60. I will not fail to support my staff and set them up for success.
  61. I will not manage by command and control.
  62. I will not emphasize anecdotal information over true data.
  63. I will not expect staff to just, “Figure it out.”
  64. I will not fail to manage and serve the most important aspect of an organization, the people!

Well there it is. What do you think? Is there anything that you would add? Please share your thoughts in the comments section.

64 Promises That Every Leader Should Make

Leadership-Promises-Todd-NielsenI have come to believe that as leaders we need to make promises to ourselves and to those we lead. Earlier this year as I was working on a project, I thought to myself, “What are the promises I make as a leader?” I have always had ideals and ways of doing things, but I had never written them out as promises and made them official. I thought about this for quite some time and after a while I came up with this list of 64 promises that leaders should make.

I believe it is fairly encompassing; although probably not a complete list, nor is it in order of importance, per se. You might ask where “64” came from, that’s just where I ended.  This list may not be perfectly suited to you, if not start your own list, and see where you end up.

I hope you enjoy this and it gives you a lot to think about. Here it goes:

  1. I promise to serve others.
  2. I promise to manage issues head-on.
  3. I promise to be a great teacher.
  4. I promise to hold effective meetings.
  5. I promise to find and create efficiencies.
  6. I promise to have and help others have an innovation mindset.
  7. I promise to be crystal clear about expectations.
  8. I promise to provide consistent coaching and feedback.
  9. I promise to never stop asking questions.
  10. I promise to build teamwork and leadership acumen among everyone under my stewardship.
  11. I promise to never stop learning.
  12. I promise to commit myself to excellence.
  13. I promise to be ethical and honest.
  14. I promise to inspire others.
  15. I promise to listen.
  16. I promise to acknowledge and celebrate successes.
  17. I promise to create some fun.
  18. I promise to be transparent and self-aware.
  19. I promise to own-up to my responsibilities and failures.
  20. I promise that I will make mistakes; but I will own up to them, and learn from them.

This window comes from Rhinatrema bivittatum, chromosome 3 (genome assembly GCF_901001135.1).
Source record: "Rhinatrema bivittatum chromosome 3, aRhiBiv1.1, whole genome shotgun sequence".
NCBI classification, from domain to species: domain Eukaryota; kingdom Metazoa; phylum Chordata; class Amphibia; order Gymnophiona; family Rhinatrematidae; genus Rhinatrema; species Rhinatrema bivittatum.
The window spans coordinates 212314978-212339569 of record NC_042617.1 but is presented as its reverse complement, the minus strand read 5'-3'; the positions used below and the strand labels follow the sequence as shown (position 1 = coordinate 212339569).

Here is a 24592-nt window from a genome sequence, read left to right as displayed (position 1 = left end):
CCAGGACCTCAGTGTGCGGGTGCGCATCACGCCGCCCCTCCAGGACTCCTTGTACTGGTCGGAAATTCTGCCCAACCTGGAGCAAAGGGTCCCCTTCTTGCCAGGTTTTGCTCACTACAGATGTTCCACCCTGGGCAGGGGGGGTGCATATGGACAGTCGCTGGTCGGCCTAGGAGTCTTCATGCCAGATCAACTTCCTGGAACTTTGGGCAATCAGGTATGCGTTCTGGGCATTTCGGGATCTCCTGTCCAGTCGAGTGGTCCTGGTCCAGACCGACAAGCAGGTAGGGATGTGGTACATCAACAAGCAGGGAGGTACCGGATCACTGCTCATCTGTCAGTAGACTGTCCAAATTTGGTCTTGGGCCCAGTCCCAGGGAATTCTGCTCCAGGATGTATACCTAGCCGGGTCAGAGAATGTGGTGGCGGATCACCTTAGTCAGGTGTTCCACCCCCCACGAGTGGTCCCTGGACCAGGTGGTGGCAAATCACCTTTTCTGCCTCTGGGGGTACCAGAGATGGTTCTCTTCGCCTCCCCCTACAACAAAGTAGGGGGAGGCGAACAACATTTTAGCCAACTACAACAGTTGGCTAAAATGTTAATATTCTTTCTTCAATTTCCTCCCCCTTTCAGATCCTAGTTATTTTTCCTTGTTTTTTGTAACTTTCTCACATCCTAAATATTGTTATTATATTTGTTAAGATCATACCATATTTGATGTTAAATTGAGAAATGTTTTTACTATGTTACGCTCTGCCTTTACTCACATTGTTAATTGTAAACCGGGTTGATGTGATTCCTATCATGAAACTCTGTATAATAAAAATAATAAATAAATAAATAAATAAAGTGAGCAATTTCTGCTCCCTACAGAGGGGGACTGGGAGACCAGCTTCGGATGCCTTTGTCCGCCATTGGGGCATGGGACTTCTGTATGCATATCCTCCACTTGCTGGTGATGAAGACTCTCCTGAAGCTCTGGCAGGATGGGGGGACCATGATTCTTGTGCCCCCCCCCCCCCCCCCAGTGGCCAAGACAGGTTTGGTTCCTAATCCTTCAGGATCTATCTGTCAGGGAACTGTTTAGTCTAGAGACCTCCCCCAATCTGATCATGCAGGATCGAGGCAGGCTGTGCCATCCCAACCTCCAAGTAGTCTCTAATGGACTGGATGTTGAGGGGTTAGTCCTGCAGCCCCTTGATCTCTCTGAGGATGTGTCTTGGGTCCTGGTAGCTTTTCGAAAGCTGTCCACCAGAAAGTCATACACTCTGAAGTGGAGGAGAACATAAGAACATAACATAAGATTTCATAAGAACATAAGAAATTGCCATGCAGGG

21. I promise to lead by example.
  22. I promise to learn what really motivates the individuals under my stewardship.
  23. I promise to make culture, a priority.
  24. I promise to not offload responsibility
  25. I promise to delegate effectively.
  26. I promise to build trust.
  27. I promise to be authentic and vulnerable.
  28. I promise to plan for success.
  29. I promise to manage my time effectively and teach that skill to others.
  30. I promise to tell good stories to illustrate and inspire.
  31. I promise to really care for the people under my stewardship.
  32. I promise to defend the company’s values.
  33. I promise to always speak well of company leadership.
  34. I promise to anticipate problems and find solutions.
  35. I promise to find efficiency through better processes development.
  36. I promise to be organized.
  37. I promise to be detail oriented.
  38. I promise to communicate the company vision, goals, and key messages.
  39. I promise to be realistic about deliverables.
  40. I promise to support and push those under my stewardship to achieve more.
  41. I promise to manage the consequences of poor performance.
  42. I promise to be humble.
  43. I promise to not only lead, but also to follow.
  44. I promise to give credit to those that have done good things.
  45. I promise to simplify the complicated.
  46. I promise to be personable and approachable.
  47. I promise to say no when appropriate in order to not create burdens.
  48. I promise to say yes most of the time and then empower and lead my teams to create success.
  49. I promise to grow others.
  50. I promise to build cohesiveness among cross-functional teams.
  51. I promise to communicate, communicate, and communicate some more.
  52. I promise to be a change agent to displace inefficiencies.
  53. I promise to encourage creativity.
  54. I promise to be passionate about what we are doing.
  55. I promise to have a positive attitude.
  56. I promise to take everything in stride.
  57. I promise to try new things.
  58. I promise to reward results.
  59. I promise to create “structures” that create confidence.
  60. I promise to create career paths and opportunities for those under my stewardship.